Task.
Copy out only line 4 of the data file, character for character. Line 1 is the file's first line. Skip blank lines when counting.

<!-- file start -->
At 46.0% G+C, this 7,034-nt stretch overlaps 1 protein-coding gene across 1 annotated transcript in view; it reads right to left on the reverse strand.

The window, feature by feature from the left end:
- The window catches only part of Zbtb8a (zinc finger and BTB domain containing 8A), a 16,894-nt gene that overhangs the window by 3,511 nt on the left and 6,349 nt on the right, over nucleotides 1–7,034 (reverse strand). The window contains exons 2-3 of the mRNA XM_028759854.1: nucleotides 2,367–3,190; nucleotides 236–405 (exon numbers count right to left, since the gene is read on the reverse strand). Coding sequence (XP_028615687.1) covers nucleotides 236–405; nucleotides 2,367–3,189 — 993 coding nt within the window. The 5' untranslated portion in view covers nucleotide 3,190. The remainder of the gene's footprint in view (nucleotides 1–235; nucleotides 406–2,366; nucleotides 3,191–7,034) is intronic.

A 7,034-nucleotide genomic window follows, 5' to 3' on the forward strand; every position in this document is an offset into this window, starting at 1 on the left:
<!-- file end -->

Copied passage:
A 7,034-nucleotide genomic window follows, 5' to 3' on the forward strand; every position in this document is an offset into this window, starting at 1 on the left: